The racecourse was very soft underfoot and made for heavy going. I just focused on getting this ordeal over and done with. I saw the gantry up ahead, clicking over at 2 hours. I’d hoped to get within 2 hours for 16 miles, however I was well aware that 16 miles had clicked over on my watch some time hence. The course felt longer than 16.2 miles, and my GPS trace stopped at 16.4 miles.

It turns out that it was my fastest 16 mile run ever, which is miraculous really in the condition I was in. My final chip time was 2:00:13 and I was 59th overall (out of 900).

All things considered, it was a good result. But it confirmed my decision that I hadn’t a hope in hell of getting around 26.2 miles. I’d barely got around 26.2km intact.

I went through the finish and collected medal, t-shirt and goody bag (see below) and headed back to Stockport Harrier HQ. Several were back already and we watched out for the rest of our team to return home. In general the feeling was it was a tough race today, but we had some great results and a string of PBs to boot (mine included, having never raced this distance before!).

Final straight (photo by JP Kearns)

Final straight (photo by JP Kearns)

After-race thoughts

Normally when I do this section, it’s about a carefully planned race which has been executed to a level depending on the day. Today, it was a last minute change to a different event due to my lack of fitness.

It’s an odd distance. I guess it gives people the satisfaction of running more than a half, but really, it doesn’t make that much sense to me. It’s too close to the HM distance, but not far enough beyond it to be a genuine stepping-stone to running a full marathon. 20 miles to me would be the sweet-spot for that.

That said in the circumstances it did provide me with a race I could do today. 20 miles would have been out of the question. 30km would have been beyond me today. So my only other choices would have been to not start, or to have sold my place. With that in mind, I’m glad it existed today.

Price of entry & Goody-bag

I’d entered the full marathon at their early-bird price last year, so I think it probably wasn’t dissimilar to the actual ‘metric marathon’ price. Both of which were far more reasonable than Liverpool (I think I paid about £30 for this, compared to £60 at Liverpool). And it’s a well organised event, even with the last-minute parking matters.

  • Today was a bumper goody bag
  • Long sleeved T-Shirt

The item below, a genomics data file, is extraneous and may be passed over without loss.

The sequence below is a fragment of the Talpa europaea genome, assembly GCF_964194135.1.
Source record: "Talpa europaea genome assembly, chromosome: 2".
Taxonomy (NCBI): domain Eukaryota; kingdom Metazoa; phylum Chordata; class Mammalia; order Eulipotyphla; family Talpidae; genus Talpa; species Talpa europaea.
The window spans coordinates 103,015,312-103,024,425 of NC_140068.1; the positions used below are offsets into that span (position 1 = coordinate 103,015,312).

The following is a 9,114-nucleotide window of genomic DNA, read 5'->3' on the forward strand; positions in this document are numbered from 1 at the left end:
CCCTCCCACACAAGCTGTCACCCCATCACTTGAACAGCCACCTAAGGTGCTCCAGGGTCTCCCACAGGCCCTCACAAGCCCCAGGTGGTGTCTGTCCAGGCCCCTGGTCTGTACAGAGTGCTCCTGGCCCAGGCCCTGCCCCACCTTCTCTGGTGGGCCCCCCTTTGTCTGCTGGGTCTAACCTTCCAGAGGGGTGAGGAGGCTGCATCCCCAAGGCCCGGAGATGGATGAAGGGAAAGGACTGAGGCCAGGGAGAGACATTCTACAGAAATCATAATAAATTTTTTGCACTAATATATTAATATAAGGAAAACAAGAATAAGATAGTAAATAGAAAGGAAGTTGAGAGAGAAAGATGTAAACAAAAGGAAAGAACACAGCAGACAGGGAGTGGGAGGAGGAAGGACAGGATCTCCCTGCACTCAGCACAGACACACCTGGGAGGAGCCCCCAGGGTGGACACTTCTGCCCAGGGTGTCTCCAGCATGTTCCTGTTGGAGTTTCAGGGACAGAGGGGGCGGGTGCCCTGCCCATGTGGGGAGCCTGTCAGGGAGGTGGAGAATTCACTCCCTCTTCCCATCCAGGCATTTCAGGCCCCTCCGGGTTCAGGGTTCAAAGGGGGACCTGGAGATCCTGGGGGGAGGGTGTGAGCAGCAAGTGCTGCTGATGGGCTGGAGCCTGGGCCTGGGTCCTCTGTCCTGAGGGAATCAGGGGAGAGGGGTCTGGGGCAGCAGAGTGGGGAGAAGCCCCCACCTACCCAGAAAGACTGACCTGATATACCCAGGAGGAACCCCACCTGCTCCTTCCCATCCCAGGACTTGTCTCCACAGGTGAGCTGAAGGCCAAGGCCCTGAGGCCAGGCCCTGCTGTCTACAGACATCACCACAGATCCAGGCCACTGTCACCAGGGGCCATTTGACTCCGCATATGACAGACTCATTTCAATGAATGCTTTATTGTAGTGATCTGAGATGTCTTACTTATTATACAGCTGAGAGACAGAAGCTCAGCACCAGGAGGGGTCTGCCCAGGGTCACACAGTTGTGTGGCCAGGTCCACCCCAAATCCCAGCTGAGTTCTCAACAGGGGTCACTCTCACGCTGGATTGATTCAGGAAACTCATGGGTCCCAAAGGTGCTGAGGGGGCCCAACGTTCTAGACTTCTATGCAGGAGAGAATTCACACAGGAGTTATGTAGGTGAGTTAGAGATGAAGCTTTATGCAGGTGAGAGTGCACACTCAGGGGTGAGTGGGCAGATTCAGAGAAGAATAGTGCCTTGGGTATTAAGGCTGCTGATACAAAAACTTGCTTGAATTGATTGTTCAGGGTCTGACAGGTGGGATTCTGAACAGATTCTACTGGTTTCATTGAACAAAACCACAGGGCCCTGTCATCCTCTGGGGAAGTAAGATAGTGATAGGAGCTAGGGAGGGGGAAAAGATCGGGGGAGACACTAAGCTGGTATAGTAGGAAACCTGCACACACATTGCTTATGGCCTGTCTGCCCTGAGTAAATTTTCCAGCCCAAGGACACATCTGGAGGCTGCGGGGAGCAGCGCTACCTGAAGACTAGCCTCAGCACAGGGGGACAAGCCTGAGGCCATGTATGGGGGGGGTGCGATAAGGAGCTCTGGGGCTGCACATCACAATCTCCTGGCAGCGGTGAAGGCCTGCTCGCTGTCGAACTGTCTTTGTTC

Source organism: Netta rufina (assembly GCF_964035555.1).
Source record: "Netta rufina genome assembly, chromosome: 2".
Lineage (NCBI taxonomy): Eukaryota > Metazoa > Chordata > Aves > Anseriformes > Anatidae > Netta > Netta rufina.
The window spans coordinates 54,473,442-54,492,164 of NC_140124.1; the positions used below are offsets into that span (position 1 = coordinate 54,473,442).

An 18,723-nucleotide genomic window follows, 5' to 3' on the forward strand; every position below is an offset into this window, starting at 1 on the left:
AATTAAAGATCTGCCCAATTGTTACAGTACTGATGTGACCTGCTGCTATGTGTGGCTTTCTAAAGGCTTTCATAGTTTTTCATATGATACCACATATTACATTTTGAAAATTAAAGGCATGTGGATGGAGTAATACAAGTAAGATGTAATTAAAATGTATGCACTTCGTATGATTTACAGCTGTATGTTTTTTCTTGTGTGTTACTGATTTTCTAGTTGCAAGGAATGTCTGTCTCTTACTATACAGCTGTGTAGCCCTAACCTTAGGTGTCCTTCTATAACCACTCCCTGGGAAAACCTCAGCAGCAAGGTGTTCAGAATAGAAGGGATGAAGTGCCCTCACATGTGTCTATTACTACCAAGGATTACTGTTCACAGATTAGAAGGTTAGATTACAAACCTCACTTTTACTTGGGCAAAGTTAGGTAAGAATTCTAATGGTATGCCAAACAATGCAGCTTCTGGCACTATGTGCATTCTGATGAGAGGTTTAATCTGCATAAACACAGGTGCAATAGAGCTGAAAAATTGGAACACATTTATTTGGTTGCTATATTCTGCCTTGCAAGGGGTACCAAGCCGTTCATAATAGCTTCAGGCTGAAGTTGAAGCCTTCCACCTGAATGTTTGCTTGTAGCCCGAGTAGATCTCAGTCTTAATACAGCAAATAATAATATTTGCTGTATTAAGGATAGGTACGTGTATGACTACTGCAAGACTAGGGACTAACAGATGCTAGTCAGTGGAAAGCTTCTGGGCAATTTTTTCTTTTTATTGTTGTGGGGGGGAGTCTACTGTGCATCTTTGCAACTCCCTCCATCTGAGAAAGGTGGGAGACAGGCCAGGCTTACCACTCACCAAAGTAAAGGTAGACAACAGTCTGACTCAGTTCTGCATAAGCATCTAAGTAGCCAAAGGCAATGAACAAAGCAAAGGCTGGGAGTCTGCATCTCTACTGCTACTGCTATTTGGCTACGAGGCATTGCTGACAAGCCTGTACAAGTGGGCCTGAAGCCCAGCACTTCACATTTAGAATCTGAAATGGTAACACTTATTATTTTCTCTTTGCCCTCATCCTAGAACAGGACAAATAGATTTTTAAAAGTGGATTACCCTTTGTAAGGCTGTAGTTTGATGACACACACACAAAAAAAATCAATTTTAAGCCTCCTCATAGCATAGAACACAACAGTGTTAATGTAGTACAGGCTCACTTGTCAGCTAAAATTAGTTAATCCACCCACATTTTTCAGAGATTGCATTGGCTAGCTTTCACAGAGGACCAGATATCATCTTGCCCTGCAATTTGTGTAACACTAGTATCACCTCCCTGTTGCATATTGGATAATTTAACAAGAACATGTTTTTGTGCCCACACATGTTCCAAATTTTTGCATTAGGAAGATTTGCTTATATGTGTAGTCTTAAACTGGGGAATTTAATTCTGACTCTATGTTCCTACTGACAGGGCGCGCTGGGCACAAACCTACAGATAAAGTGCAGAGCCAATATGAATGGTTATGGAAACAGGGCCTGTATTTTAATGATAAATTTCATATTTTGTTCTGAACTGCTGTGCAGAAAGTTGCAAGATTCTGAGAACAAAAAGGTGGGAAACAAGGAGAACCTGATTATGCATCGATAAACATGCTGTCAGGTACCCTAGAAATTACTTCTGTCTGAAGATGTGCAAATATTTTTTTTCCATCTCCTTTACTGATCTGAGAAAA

• Medal
  • lapel pin badge
  • Haribo
  • Mars bar
  • Some ‘fluffy candy’ (whatever that is)
  • Some Lucazade sweets
  • a ‘nine’ bar
  • water
  • usual papery stuff
  • energy tablets
  • nylon shoulder string bag
Chester Metric Marathon goody Bag

Chester Metric Marathon goody Bag

Conclusion about the Chester Metric Marathon

I can whole-heartedly recommend the organisers and the Chester Marathon event itself, which I’ve run twice in the past (and the May-based HM once).

I personally wouldn’t go and do another ‘metric’ marathon. To me, metric distances would be round numbers e.g. 25km, 30km. 26.2km just sticks out as more a gimmick than a sensible race distance. However with 1100 places filled, there’s a lot of people out there who may hold a different view!

Personally I’d replace it with a 20 mile route. It’s a race distance available elsewhere and it would be a genuine step building towards running a full-marathon.

That said, as a fall-back today, the mere existence of the distance meant I could go out and race.

And the car?

As it happens, I probably could have done the whole journey on one charge. But it would have been very close and definitely in squeaky trousers territory.

The Sat Nav in the Leaf, was typically random. And when asked to find a charging option en route, threw it’s digital hands in the air and said it couldn’t. Fortunate that I’d checked THAT out before my journey and I knew exactly where I was going. I’d even programmed the location as an address in the Sat Nav.

So my first in-the-wild charge on ‘the Electric Highway’. And it just worked. As I knew it would.

A final sad message

I just visited the Chester Marathon Facebook page and learned that a runner in the metric event sadly passed away following a cardiac incident. It’s so devastating to hear news like that. In terms of sports, we are generally at a low-risk of serious injury. However, when pushing one’s limits, we do expose our bodies to their limits. I’d just like to add my condolences to the family and friends of the runner in question.